Development of a novel microfluidic device: a tool for screening combination therapies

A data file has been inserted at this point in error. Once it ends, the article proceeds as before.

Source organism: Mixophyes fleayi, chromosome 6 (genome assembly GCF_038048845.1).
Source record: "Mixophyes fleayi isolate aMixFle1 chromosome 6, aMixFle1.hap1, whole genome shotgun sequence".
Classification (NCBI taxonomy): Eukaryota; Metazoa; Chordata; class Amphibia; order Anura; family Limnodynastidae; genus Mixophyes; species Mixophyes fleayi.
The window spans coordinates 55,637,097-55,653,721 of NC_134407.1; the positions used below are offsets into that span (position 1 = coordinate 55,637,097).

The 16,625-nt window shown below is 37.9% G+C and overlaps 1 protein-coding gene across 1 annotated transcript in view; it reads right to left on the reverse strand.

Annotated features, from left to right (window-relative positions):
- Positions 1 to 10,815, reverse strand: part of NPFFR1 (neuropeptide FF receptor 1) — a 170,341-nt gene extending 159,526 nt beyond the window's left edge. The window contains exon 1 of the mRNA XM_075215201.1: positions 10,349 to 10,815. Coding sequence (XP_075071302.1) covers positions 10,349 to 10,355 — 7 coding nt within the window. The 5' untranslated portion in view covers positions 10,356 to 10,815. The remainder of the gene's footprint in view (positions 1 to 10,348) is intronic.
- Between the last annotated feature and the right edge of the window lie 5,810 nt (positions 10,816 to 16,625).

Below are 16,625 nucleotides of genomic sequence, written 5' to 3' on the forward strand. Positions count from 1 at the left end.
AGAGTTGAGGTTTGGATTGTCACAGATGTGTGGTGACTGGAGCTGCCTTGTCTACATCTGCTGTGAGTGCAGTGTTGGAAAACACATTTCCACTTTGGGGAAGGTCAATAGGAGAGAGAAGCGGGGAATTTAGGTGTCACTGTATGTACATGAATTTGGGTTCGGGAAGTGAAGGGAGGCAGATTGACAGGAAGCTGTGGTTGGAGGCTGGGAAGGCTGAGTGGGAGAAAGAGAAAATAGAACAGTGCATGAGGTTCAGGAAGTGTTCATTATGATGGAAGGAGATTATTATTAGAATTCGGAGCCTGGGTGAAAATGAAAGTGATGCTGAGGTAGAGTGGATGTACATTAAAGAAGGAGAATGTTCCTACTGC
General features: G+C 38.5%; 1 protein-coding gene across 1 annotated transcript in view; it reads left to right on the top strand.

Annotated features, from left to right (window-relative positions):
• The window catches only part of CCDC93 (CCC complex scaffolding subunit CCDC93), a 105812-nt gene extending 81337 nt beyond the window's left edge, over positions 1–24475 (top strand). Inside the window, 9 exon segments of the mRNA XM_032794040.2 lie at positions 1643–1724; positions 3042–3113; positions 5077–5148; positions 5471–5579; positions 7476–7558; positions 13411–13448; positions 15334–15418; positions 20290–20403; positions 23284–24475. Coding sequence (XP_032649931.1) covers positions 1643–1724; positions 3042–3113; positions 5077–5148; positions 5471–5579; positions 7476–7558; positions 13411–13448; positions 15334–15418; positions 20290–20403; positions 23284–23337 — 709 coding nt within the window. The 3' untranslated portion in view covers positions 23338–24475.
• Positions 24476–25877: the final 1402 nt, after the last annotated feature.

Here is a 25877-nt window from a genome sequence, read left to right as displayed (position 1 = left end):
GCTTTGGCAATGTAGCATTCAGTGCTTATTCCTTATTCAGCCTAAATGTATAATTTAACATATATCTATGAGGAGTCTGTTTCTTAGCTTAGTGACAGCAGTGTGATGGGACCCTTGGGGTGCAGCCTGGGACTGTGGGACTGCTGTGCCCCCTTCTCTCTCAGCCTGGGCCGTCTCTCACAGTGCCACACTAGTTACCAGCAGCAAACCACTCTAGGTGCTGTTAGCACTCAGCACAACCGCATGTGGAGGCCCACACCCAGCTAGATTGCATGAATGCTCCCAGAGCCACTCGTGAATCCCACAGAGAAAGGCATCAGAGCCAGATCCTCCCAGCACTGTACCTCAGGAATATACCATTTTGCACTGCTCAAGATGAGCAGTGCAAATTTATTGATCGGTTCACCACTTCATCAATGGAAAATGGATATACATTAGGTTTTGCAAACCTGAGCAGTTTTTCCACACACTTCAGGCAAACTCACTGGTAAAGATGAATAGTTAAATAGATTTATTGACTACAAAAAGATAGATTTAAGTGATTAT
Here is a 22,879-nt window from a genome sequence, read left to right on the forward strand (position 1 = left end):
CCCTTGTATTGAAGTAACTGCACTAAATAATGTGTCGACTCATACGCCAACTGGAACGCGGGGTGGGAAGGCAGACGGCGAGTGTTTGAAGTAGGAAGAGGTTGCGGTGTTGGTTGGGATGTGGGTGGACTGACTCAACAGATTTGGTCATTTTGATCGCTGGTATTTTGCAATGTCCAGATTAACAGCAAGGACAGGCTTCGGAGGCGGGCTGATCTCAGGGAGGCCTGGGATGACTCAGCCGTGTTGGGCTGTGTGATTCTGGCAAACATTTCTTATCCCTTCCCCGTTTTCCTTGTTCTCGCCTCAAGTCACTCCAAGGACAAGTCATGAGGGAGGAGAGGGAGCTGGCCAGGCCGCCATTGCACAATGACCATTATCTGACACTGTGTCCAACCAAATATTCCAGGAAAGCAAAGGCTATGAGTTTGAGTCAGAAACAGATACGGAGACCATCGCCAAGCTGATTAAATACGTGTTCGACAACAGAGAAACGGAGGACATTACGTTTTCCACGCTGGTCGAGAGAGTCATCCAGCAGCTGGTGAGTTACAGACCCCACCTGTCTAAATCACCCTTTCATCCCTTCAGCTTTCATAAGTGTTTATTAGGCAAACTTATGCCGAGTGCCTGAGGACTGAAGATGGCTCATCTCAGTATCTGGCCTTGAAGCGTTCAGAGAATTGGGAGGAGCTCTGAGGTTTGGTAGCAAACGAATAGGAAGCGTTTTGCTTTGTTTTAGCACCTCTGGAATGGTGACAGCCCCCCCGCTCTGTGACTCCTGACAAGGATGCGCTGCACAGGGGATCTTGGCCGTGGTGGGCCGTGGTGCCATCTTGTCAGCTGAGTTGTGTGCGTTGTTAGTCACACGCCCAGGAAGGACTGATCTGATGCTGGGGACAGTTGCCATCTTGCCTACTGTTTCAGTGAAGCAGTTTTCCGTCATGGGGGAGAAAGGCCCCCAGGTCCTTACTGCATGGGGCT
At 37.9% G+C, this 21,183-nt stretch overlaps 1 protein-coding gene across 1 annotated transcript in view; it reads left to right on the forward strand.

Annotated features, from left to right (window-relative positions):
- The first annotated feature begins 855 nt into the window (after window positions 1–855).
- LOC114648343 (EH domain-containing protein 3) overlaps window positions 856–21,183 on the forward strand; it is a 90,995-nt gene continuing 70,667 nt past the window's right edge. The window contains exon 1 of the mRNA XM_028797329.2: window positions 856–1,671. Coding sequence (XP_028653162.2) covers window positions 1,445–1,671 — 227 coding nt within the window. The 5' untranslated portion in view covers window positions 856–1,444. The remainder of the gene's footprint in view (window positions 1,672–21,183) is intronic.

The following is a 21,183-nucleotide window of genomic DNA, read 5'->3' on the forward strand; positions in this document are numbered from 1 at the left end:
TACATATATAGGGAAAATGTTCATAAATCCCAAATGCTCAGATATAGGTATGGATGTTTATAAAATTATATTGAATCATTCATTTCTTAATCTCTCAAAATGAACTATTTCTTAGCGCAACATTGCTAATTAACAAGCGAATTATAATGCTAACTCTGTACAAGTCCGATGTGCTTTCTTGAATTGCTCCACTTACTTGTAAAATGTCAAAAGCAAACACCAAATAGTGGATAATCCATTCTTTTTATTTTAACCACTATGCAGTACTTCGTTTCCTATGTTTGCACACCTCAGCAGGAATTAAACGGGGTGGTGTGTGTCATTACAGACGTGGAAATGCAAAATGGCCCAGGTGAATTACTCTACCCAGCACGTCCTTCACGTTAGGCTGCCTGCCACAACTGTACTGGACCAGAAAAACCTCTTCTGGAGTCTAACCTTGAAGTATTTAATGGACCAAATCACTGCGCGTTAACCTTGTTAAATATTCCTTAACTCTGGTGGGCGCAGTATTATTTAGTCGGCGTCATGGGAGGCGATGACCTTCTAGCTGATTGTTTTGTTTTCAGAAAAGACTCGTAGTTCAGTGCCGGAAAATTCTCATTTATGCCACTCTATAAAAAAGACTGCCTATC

A novel diffusion-based microfluidic gradient generator relying on passive diffusion was optimized. Fluorescent dyes were utilized in order to characterize the orthogonal concentration gradients across a chamber reserved for cell cultures. Prior studies suggested that optimized gradients could be obtained by treating the microfluidic device with tetraethyl orthosilicate (TEOS). In this work, several flow experiments were performed and the usage of various fluorescent dyes has shown that dyes with a large molecular weight tend to diffuse relatively slowly, and as a consequence disrupt greatly the establishment of the required orthogonal concentration gradients. This problem arised in TEOS-treated as well as in non-treated devices. Nevertheless, results demonstrated that dyes with lower molecular weight provided a stable linear concentration gradient lasting several hours. Finally, immunocytochemistry was performed on biological cells that were seeded in the treated devices in order to assess whether there were any possible toxic effects from the silicate. Interestingly, no apparent toxicity was observed, suggesting that further experiments involving the application of orthogonal gradients of drugs or inhibitors on cells could be performed with TEOS-treated devices. The biochemical interactions could be thus investigated, bringing this technology a step closer to becoming a potential and highly valuable tool for rapid, cost-effective and high-throughput screening of drug compounds. Microfluidics can help pharmaceutical companies to not only minimize the colossal costs generated during drug discovery and development, but also increase the chances of finding novel and potent drugs.